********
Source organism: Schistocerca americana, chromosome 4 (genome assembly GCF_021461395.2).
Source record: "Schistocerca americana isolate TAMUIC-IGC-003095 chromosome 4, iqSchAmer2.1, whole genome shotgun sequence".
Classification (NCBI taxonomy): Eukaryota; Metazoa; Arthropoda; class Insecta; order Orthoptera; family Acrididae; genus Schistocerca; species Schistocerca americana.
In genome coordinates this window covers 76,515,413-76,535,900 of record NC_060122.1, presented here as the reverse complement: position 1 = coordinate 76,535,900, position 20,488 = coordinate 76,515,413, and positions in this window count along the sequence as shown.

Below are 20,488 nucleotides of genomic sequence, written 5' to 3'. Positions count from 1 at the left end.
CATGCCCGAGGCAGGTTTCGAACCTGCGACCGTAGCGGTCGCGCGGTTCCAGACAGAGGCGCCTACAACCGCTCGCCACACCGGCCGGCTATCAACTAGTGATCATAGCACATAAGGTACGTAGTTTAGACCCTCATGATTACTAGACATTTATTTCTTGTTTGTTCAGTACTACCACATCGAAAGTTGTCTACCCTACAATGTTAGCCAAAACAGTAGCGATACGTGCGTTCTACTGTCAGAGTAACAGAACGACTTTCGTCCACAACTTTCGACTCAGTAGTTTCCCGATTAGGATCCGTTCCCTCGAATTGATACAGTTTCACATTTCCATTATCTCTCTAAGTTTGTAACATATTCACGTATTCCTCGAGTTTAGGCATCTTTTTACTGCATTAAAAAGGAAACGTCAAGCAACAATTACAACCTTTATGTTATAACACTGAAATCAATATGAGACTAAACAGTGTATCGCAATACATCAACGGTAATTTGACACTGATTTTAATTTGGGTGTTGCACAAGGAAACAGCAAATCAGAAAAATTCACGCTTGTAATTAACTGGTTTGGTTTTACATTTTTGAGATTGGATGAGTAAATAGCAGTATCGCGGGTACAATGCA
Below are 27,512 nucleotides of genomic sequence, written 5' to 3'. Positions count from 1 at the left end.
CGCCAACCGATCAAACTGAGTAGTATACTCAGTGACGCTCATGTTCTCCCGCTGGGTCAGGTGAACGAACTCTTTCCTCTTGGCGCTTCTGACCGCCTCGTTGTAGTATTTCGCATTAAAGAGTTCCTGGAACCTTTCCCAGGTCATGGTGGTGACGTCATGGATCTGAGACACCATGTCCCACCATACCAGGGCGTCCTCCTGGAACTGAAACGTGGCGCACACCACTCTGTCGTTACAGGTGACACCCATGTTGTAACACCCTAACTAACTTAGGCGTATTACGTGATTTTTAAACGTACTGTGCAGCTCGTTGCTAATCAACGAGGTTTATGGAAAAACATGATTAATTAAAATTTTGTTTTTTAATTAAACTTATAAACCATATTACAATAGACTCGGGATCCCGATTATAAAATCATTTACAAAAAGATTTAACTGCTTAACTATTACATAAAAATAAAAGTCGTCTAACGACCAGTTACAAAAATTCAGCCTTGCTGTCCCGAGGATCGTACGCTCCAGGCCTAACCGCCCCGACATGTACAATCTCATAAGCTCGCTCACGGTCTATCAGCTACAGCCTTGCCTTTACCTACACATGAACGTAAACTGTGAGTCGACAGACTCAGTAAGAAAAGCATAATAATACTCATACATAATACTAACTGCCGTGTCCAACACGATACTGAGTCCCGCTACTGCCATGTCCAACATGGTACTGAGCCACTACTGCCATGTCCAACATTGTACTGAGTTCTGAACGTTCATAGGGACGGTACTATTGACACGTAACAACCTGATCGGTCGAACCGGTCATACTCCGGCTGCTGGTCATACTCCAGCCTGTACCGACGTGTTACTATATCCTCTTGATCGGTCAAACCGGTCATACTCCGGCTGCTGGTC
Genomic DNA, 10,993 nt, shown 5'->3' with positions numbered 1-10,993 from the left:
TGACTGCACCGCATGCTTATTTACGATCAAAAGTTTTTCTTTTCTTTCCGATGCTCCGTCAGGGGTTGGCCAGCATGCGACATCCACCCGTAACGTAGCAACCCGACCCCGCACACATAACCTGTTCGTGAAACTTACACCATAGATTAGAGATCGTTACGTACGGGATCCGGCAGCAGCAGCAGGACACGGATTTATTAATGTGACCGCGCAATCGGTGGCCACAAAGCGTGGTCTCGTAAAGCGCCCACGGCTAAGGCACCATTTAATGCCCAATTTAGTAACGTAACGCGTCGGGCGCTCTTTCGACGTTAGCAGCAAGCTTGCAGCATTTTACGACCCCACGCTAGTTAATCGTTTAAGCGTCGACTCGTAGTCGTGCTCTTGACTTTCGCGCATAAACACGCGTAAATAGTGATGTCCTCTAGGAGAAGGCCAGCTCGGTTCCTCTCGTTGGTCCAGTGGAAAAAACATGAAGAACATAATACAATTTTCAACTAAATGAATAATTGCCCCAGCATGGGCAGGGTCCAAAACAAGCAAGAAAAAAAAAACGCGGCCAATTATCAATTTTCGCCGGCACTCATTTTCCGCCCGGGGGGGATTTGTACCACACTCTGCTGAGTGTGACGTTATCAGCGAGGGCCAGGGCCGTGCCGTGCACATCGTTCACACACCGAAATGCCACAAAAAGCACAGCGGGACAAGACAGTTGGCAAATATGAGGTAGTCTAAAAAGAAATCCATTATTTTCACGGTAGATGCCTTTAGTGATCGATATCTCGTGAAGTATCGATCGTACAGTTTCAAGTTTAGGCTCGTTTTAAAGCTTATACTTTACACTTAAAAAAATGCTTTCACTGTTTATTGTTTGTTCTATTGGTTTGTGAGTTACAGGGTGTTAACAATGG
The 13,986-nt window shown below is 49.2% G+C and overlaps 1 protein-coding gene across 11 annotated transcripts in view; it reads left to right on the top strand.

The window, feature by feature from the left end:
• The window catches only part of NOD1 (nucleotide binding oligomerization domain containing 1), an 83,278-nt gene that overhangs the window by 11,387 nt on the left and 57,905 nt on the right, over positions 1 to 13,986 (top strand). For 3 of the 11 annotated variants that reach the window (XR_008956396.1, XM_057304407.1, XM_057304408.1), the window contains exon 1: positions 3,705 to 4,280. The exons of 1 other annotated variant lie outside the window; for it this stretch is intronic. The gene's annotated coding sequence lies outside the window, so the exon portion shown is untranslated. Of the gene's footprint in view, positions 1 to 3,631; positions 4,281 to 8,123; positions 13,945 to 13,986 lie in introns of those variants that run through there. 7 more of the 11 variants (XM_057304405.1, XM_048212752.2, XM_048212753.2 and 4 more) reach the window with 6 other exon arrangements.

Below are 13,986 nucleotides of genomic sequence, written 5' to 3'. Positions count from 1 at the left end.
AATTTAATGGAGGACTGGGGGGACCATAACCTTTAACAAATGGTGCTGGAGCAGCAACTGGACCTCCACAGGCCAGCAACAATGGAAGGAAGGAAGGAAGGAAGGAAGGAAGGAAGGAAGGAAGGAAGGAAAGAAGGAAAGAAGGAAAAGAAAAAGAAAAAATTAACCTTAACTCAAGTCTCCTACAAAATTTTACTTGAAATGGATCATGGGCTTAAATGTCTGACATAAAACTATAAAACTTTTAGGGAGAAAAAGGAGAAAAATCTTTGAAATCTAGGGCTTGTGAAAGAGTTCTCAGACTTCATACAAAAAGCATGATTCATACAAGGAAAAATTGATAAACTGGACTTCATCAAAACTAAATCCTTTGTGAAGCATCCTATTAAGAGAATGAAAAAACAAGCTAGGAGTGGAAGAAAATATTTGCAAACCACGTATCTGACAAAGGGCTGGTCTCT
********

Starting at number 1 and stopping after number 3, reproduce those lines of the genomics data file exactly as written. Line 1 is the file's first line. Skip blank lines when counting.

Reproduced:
Source organism: Schistocerca americana, chromosome 4 (genome assembly GCF_021461395.2).
Source record: "Schistocerca americana isolate TAMUIC-IGC-003095 chromosome 4, iqSchAmer2.1, whole genome shotgun sequence".
Classification (NCBI taxonomy): Eukaryota; Metazoa; Arthropoda; class Insecta; order Orthoptera; family Acrididae; genus Schistocerca; species Schistocerca americana.